Author information
                http://orcid.org/0000-0003-1072-9228
                Article
                9209
                10.1186/s12889-020-09209-z
                7416394
                32772922
                19c234ad-9c0a-40c3-b2ab-93351dee51c2
                © The Author(s) 2020

                Open AccessThis article is licensed under a Creative Commons Attribution 4.0 International License, which permits use, sharing, adaptation, distribution and reproduction in any medium or format, as long as you give appropriate credit to the original author(s) and the source, provide a link to the Creative Commons licence, and indicate if changes were made. The images or other third party material in this article are included in the article's Creative Commons licence, unless indicated otherwise in a credit line to the material. If material is not included in the article's Creative Commons licence and your intended use is not permitted by statutory regulation or exceeds the permitted use, you will need to obtain permission directly from the copyright holder. To view a copy of this licence, visit http://creativecommons.org/licenses/by/4.0/. The Creative Commons Public Domain Dedication waiver ( http://creativecommons.org/publicdomain/zero/1.0/) applies to the data made available in this article, unless otherwise stated in a credit line to the data.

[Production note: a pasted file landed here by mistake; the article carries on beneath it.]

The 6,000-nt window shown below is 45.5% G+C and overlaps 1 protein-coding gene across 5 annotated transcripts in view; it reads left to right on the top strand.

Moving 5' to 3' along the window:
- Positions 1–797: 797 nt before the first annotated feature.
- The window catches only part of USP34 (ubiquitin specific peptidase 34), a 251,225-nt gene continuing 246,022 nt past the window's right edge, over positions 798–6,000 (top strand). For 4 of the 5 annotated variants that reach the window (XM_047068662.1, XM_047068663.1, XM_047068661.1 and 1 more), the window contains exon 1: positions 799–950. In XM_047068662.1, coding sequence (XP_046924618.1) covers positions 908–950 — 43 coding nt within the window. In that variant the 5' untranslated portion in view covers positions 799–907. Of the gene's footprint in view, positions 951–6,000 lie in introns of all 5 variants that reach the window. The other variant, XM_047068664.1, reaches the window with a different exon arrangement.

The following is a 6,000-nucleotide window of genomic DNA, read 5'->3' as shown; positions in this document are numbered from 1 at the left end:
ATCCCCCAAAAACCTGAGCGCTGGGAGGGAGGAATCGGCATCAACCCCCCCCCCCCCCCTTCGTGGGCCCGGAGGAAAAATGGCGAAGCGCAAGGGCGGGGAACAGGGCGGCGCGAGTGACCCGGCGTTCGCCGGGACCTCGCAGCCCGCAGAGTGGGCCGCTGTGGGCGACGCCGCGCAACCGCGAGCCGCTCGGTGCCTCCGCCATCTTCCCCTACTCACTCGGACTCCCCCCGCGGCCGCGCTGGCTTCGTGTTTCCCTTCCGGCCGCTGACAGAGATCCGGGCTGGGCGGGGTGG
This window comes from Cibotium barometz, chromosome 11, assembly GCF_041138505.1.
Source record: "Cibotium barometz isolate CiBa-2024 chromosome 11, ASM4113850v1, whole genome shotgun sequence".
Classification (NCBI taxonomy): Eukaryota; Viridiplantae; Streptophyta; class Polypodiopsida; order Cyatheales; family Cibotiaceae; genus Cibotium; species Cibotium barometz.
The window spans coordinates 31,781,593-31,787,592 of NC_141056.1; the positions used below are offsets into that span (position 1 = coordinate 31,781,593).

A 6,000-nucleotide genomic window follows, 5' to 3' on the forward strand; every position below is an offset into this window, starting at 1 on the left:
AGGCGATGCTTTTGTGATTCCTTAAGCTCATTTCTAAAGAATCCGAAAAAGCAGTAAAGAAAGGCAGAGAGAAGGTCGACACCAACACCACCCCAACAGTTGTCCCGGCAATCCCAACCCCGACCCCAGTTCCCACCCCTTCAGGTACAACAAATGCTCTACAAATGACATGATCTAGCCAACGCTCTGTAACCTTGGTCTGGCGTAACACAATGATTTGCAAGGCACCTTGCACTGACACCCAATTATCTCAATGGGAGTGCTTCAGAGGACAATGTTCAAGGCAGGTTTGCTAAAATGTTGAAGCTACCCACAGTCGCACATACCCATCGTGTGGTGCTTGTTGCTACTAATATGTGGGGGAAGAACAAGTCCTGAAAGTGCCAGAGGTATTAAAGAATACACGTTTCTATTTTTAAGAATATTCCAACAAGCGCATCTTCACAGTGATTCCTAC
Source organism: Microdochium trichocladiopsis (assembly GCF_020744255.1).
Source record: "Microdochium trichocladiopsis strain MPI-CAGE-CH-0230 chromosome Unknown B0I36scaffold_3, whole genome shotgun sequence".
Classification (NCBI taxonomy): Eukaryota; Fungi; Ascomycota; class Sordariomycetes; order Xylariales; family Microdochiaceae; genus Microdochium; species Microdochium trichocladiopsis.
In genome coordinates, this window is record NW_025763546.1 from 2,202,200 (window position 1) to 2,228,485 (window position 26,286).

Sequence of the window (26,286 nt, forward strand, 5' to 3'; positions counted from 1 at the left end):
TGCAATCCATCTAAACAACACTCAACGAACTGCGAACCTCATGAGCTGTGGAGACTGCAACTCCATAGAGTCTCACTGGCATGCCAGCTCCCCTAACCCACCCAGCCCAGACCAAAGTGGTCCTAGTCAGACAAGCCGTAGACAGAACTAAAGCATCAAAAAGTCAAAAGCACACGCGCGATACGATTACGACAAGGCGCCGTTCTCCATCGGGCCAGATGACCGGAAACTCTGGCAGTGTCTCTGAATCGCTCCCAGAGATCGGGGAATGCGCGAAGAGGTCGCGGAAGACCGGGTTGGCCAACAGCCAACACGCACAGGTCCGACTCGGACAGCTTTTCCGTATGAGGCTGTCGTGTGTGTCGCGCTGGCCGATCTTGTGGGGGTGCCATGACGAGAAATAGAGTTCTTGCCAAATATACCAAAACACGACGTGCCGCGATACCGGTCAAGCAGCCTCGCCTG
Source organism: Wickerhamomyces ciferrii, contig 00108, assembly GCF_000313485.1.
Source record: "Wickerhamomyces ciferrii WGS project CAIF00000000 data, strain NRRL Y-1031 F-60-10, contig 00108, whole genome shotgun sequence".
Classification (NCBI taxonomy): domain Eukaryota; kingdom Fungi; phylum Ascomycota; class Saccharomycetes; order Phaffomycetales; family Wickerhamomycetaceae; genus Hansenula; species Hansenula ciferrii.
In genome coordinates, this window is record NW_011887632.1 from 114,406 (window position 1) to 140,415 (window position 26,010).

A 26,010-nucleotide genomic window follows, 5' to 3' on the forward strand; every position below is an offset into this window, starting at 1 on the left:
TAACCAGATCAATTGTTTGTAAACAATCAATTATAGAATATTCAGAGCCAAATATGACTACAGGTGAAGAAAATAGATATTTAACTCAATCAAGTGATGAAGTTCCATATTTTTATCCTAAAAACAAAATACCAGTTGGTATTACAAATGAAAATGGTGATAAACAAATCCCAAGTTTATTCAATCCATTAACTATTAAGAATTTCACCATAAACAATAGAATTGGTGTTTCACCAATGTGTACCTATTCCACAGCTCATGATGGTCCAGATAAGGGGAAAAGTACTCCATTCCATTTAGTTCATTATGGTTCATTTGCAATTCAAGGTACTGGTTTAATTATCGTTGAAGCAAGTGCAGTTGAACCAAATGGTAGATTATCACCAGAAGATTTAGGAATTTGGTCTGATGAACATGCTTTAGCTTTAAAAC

History
                : 29 June 2019
                : 5 July 2020
                Categories
                Research Article
                Custom metadata
                © The Author(s) 2020

                Public health
                adolescent mental health,prevalence,risk indicators,suicidal ideation,suicide attempt